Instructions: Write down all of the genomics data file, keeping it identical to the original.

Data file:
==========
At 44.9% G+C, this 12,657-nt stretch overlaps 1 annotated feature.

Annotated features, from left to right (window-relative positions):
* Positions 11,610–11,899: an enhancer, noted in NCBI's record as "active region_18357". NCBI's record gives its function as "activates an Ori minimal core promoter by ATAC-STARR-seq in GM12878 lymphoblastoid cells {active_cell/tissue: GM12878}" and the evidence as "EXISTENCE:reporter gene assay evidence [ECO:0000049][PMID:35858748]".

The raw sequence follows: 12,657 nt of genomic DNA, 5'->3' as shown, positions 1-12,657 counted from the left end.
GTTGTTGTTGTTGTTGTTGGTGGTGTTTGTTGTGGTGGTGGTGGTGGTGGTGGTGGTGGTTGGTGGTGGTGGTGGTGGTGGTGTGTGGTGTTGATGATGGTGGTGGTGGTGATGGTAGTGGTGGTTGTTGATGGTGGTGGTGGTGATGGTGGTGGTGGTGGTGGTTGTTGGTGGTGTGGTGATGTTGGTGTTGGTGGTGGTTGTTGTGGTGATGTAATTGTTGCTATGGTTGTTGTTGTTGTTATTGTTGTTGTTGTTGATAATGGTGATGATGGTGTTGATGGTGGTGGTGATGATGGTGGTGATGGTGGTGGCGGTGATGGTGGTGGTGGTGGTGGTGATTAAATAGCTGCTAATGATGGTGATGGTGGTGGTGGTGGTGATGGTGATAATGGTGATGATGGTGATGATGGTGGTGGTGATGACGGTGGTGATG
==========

At 44.9% G+C, this 12,657-nt stretch overlaps 1 annotated feature.

Annotated features, from left to right (window-relative positions):
* Positions 11,610–11,899: an enhancer, noted in NCBI's record as "active region_18357". NCBI's record gives its function as "activates an Ori minimal core promoter by ATAC-STARR-seq in GM12878 lymphoblastoid cells {active_cell/tissue: GM12878}" and the evidence as "EXISTENCE:reporter gene assay evidence [ECO:0000049][PMID:35858748]".

The raw sequence follows: 12,657 nt of genomic DNA, 5'->3' as shown, positions 1-12,657 counted from the left end.
GTTGTTGTTGTTGTTGTTGGTGGTGTTTGTTGTGGTGGTGGTGGTGGTGGTGGTGGTGGTTGGTGGTGGTGGTGGTGGTGGTGTGTGGTGTTGATGATGGTGGTGGTGGTGATGGTAGTGGTGGTTGTTGATGGTGGTGGTGGTGATGGTGGTGGTGGTGGTGGTTGTTGGTGGTGTGGTGATGTTGGTGTTGGTGGTGGTTGTTGTGGTGATGTAATTGTTGCTATGGTTGTTGTTGTTGTTATTGTTGTTGTTGTTGATAATGGTGATGATGGTGTTGATGGTGGTGGTGATGATGGTGGTGATGGTGGTGGCGGTGATGGTGGTGGTGGTGGTGGTGATTAAATAGCTGCTAATGATGGTGATGGTGGTGGTGGTGGTGATGGTGATAATGGTGATGATGGTGATGATGGTGGTGGTGATGACGGTGGTGATG